“The FAL is only obliged to consider FOI requests which do not exceed the appropriate limit. The appropriate limit for the FAL is set at £450, and represents the estimated cost of one person spending 2 ½ days working on determining whether the FAL holds the information, locating the information or a document containing it.”
The archive also stated:
“It is therefore important that you explain as precisely as you can, the information to which you are seeking access in order for us to identify and locate the correct material.”

I do not want cherry picked extracts from documents. I need to have the complete case files they hold and I have advised them of this in the last letter I sent to them in February 2017.  The archive have also tried to fob me off by stating that:

“requests for such information would need to be directed to the original investigating police force or the CPS. The pertinent force can then instruct the archive to release the appropriate information to you/your defence team.”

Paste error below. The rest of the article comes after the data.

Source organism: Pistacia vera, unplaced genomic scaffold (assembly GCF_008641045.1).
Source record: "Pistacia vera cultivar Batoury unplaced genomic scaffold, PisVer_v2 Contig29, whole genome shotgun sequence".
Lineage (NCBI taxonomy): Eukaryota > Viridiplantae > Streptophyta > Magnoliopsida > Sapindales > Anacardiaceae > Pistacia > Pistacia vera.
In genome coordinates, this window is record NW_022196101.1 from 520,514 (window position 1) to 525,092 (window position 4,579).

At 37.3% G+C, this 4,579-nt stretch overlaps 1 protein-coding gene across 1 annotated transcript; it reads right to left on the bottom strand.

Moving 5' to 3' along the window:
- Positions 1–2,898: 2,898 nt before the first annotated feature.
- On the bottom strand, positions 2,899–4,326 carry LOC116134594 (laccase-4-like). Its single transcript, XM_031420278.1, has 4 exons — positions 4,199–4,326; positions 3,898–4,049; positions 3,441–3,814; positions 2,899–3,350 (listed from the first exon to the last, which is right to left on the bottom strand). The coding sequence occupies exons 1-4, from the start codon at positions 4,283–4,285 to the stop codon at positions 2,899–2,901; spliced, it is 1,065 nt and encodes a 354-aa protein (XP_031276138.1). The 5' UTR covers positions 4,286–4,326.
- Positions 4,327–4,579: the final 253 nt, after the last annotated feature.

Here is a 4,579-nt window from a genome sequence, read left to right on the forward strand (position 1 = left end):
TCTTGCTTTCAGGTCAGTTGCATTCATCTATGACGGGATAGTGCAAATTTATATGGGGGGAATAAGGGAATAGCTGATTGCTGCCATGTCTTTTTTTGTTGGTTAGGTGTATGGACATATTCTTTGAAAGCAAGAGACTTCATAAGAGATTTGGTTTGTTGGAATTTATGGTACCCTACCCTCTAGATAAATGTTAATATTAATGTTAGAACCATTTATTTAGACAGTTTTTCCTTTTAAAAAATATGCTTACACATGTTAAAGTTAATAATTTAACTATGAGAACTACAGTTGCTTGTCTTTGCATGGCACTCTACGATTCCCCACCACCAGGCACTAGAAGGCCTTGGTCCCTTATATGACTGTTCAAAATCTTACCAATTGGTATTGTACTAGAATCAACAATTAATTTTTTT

I sought legal advice on this and have been informed that I am not required to obtain permission for my case files from either the CPS or Essex police as no legal restrictions are in place regarding my case documents.

In response to the comments made by the archive regarding the “precise material” I want that is easy. I want the full set of case files they hold regarding the three case numbers relevant to the events at White House Farm which they have no right to withhold from me. The fight continues.


Friday, 13 January 2017

Jeremy's 56th Birthday, 13th January

When I think about all the birthdays I have spent in prison, I remember receiving some of the best gifts anyone can give.  The prison has always had very strict policies about what is allowed in and in recent years restrictions have grown even tighter. What sometimes amazes me is how people work around these difficulties to share the most amazing things with me. One lady many years ago bought me a star for my birthday, others send wonderful drawings and paintings and many send photos from holidays or of their gardens in bloom. I love sharing all of these things with my friends and supporters, the people who take those moments to share a part of themselves with me.